What is missing in today’s construction industry? What changes are needed to enable such flexible use of buildings?
Digitization certainly is the key here. We have the means and the corresponding software solutions to implement digitization from the first idea of a building to demolition or conversion. It is merely a question of mentally integrating the stakeholders who are working on it as well. We may have dispensed with software silos, but thought silos continue to exist. There are the viewpoints of the architect, the structural engineer, the civil engineer, the real estate developer, who is concerned with costs, and the users, who have a specific purpose. It is not particularly easy to reconcile all these ideas. We need to invest very strongly in education. Architects and engineers are taught separately even at university. We should change that. We must work on understanding each other and on finding compromises. The best compromises can be represented and executed through digital models in 6D BIM.
The model is always the most relevant aspect. A good model starts in architecture and is used in facility management. There are still many barriers to be overcome today. The systems speak different languages and continuing work there is essential. Many building contractors do not recognize the added value of building models in planning and execution yet. Politicians are also called upon to archive these models. Today, after three decades, we often no longer know how a building was planned and are unable to reconstruct it cost-effectively due to a lack of structural framework conditions. Digital archiving will make it much easier to convert and re-invigorate buildings in the future. Unfortunately, we do not have the structural and political specifications to implement this. Many digital options are available, but each provider is doing their own thing and it is difficult to structure transitions. We tried to develop a way to enable structured transitions with IFC4 Precast. However, this is difficult to implement in practice while old structures continue to work, and standardization does not offer any immediate added value but is an investment in the future. Our hope here lies with all software system providers, associations and working groups to work together.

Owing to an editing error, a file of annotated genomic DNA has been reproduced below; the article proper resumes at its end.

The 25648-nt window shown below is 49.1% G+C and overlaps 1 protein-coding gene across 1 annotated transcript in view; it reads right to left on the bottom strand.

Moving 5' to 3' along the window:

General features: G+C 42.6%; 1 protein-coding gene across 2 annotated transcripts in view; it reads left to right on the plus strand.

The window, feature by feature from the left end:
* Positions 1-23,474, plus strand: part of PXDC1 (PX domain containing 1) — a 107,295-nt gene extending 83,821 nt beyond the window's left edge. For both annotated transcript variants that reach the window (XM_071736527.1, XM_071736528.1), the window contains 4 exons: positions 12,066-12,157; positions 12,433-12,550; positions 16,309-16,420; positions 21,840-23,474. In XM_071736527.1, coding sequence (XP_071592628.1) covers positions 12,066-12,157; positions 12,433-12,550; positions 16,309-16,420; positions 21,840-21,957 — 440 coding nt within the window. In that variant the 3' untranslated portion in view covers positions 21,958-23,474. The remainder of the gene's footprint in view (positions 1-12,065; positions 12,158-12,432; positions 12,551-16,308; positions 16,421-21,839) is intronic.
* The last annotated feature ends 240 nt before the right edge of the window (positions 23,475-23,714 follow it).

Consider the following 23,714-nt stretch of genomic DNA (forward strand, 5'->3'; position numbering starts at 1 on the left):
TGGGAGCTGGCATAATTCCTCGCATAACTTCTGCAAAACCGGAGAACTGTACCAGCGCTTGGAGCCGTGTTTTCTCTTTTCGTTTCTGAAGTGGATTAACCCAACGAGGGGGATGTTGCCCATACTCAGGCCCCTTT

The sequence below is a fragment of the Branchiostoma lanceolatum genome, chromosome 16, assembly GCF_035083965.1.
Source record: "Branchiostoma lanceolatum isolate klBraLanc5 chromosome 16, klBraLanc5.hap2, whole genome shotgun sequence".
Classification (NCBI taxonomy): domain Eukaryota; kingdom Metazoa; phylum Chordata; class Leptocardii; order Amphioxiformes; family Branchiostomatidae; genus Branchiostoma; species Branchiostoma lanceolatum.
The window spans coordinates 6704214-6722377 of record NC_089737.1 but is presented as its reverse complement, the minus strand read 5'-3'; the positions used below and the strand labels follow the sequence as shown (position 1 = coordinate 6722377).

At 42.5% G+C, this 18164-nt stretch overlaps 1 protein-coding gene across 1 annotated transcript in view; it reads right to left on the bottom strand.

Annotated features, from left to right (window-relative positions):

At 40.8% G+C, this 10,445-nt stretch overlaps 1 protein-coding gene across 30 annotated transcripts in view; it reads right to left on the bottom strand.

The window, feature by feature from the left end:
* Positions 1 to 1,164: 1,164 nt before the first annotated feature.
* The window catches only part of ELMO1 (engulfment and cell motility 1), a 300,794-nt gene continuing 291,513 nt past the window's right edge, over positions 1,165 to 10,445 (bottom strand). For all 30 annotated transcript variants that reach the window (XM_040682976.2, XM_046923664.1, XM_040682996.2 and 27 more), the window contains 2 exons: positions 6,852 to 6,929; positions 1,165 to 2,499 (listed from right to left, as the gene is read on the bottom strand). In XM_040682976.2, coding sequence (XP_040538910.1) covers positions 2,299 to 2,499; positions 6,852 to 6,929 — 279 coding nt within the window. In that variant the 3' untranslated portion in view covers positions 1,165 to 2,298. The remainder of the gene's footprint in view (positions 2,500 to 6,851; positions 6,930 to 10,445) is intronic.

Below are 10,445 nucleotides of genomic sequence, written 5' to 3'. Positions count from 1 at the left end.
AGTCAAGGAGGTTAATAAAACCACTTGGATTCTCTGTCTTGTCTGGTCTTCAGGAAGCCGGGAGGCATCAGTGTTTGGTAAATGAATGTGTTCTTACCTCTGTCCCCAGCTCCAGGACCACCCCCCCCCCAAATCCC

I see politics and associations as drivers of collaborative work in Europe. We lack an incentive for architects and civil engineers to cooperate since they aren’t paid for it. The value of the model must be increased. One example here would be saying, similar to what the Construction Authority in Singapore did: “I demand that this 3D model be maintained”. Once the 3D model is there, you can cooperate well. We need to demand that the lifecycle analysis tool also be re-integrated into the model. We have the options, but no one is adding value, spending, or investing any money in this. People simply try to build cheaply without considering that an expensive analysis will have to be performed at the end of the lifecycle. We have the technical options but need to see greater investments here, both in politics and by associations.